The URI controls its entry costs
It is important to be able to limit or absorb rising input costs during periods of high inflation. The URI is not immune to higher entry costs, but it has the flexibility to tackle the problem. The company already has a large inventory of equipment in fairly good condition. URI has over 780,000 items in its fleet, with an average equipment age of 54 months. 77% of their inventory meets the manufacturer’s recommended maintenance schedule, which is consistent with historical levels. The company has invested nearly $3 billion to increase the size and quality of its fleet in 2021. This is more than triple the amount spent in 2020 and 50% more than in 2019. URI’s inventory is in good condition, so there is less need to buy new equipment when prices are high. The URI has guided an additional $2 billion in equipment purchases for 2022, but that number may be flexible if equipment prices get too high in the short term.
The URI will have to manage rising labor and transportation costs. The company has more than 20,000 employees and must balance and transport its inventory to 1,300 rental locations. So far, URI has been able to manage these increased costs without hurting its profitability or cash flow. In fact, the URI grew aggressively in this environment; the company added 200 rental locations and more than 2,000 employees in 2021.
URI’s balance sheet benefits from inflation
URI’s balance sheet will benefit in two ways if inflation remains high. First, URI owns significant tangible assets through its inventory of rental equipment. When prices increase, the value of equipment increases proportionally. The increase is “hidden”, as these assets continue to be depreciated on normal schedules, but management has touted rising margins on their used equipment sales. URI recorded net gains of $431 million on used equipment sales in 2021.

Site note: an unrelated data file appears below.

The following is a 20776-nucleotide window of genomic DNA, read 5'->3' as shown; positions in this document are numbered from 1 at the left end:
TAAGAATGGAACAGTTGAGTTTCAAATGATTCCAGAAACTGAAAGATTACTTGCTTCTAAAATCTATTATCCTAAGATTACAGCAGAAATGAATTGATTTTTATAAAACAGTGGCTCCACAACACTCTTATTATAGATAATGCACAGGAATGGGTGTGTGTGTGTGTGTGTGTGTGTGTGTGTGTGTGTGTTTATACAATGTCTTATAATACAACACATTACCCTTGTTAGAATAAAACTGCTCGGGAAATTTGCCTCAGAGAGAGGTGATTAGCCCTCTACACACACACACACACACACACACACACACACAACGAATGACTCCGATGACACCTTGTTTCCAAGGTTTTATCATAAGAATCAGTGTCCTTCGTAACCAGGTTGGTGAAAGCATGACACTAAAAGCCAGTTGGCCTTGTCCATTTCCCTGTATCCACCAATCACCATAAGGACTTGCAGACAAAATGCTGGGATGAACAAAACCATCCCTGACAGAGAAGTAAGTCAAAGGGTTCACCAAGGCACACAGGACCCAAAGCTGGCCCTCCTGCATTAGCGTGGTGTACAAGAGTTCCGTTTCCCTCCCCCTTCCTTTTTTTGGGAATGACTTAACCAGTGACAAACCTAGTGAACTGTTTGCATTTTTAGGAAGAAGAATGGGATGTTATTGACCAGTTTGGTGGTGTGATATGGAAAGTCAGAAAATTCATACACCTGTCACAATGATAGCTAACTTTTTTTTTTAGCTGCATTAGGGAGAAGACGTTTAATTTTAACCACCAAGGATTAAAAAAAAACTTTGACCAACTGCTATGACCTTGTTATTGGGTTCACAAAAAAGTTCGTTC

Second, URI carries significant debt on its balance sheet. The debt as a whole is long-term and bears a blended interest rate of less than 5%; total debt liabilities are just under $10 billion. Rising interest rates usually accompany rising inflation, so long-term, low-interest debt becomes more valuable (or at least less burdensome to pay off). The debt repayment schedule is flexible and spread over the next ten years; no senior bonds are due to be repaid until 2027 and the company’s $3.75 billion ABL facility does not expire until 2024. 2015. The cash flows give URI the flexibility to borrow less if the interest rates become too high. URI’s debt is easy to manage in the short term and will become easier to repay in the long term if inflation remains high.